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Myanmar anthropologists dismissed

By Maaike Matelski – In this picture, anthropology students from Yangon University show the ‘three fingers salute’ for democracy. Students and university staff across Myanmar have been protesting against the recent military takeover. Since the coup of 1 February, the military has seized control of dozens of schools and university campuses. It has used lethal force against peaceful protestors, resulting in at least 860 deaths, including many university students. Over 5000 students, teachers, journalists and other dissidents have been arrested, as well as a small number of Westerners. Australian academic (and adviser to Aung San Suu Kyi’s NLD government) Sean …

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Mourning for Amina, mourning for Yemen

By Marina de Regt. “Marina, if I die, will you then forgive me for all the trouble that I caused you?” my Yemeni friend Amina wrote me ten days ago. I have known Amina since my very first days in Yemen in 1991 and was in regular touch with her via Whatsapp. “I am very ill, I have Corona, please help me, Marina, I am going to die, the treatment of Corona is very expensive, please help me”. A few weeks earlier Amina had written me that Corona was spreading in Rada’, the small town in Northeast Yemen where I …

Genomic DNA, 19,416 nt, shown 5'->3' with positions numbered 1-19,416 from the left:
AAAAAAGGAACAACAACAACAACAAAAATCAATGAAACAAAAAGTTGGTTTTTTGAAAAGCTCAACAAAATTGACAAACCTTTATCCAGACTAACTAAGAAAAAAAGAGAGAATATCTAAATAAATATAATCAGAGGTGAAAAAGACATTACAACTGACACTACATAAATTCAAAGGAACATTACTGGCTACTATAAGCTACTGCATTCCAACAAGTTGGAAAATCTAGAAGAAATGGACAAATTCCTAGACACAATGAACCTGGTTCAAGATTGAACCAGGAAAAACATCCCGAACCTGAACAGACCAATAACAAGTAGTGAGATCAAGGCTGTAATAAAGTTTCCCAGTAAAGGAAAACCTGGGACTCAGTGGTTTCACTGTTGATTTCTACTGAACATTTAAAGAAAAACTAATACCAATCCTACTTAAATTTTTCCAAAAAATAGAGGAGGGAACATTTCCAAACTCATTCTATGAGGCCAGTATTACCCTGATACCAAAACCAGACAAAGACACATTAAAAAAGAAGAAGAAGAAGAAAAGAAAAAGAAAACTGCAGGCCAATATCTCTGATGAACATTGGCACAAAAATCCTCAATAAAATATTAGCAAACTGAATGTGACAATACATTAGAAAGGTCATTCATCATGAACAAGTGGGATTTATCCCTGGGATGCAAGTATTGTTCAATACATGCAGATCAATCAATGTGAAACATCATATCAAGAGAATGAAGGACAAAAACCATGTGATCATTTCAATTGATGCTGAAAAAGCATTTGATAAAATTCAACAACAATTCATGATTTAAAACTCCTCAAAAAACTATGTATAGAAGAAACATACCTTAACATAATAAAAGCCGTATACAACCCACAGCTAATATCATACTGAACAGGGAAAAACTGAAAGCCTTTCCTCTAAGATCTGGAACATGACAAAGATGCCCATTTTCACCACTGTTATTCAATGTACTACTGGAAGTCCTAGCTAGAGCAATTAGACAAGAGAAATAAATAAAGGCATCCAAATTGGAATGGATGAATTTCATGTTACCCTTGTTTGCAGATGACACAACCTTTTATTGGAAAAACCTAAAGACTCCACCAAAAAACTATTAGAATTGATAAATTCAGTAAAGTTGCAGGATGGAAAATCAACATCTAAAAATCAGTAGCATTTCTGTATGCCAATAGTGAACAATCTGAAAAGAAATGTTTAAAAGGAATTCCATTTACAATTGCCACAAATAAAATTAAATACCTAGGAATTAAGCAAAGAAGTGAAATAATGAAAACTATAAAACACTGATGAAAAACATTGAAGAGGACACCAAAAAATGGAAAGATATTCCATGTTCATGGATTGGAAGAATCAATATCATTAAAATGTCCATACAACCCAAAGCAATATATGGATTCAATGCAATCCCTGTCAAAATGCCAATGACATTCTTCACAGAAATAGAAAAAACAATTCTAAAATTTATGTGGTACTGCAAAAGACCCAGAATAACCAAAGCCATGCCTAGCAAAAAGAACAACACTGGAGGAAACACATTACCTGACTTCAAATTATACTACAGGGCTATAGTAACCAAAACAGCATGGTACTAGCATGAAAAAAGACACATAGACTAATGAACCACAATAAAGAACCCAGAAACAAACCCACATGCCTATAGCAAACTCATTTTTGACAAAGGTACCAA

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Writing your thesis – some tips and tricks

By Matthias Teeuwen Over the course of my studies I have received a lot of advice on how to best go about writing my thesis. In this blog, I have curated some of the more helpful bits of advice that have really helped me meet my deadlines, give structure to the way I work and to generally keep on top of things. I present them here in chronological order, but it is common to cycle through them a couple of times during the process because that is just the nature of writing a thesis: it changes over time. Make a …

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A different perspective on “child marriages” among Syrian refugees in Jordan

By Marina de Regt For years, humanitarian organisations in Jordan and Lebanon have been concerned about the increasing number of “child marriages” among Syrian refugees. While early marriages of girls (between 14-18 year) have also been prevalent in certain regions in Syria, and still occur, these marriages are increasing in the context of refuge. In the period between 2011 and 2015 the percentage rose from 18,4 per cent to 34,6 percent, according to the Higher Population Council in Jordan. Studies of international organisations such as Save the Children (2014) and UNICEF (2019) give insight in the causes and consequences of …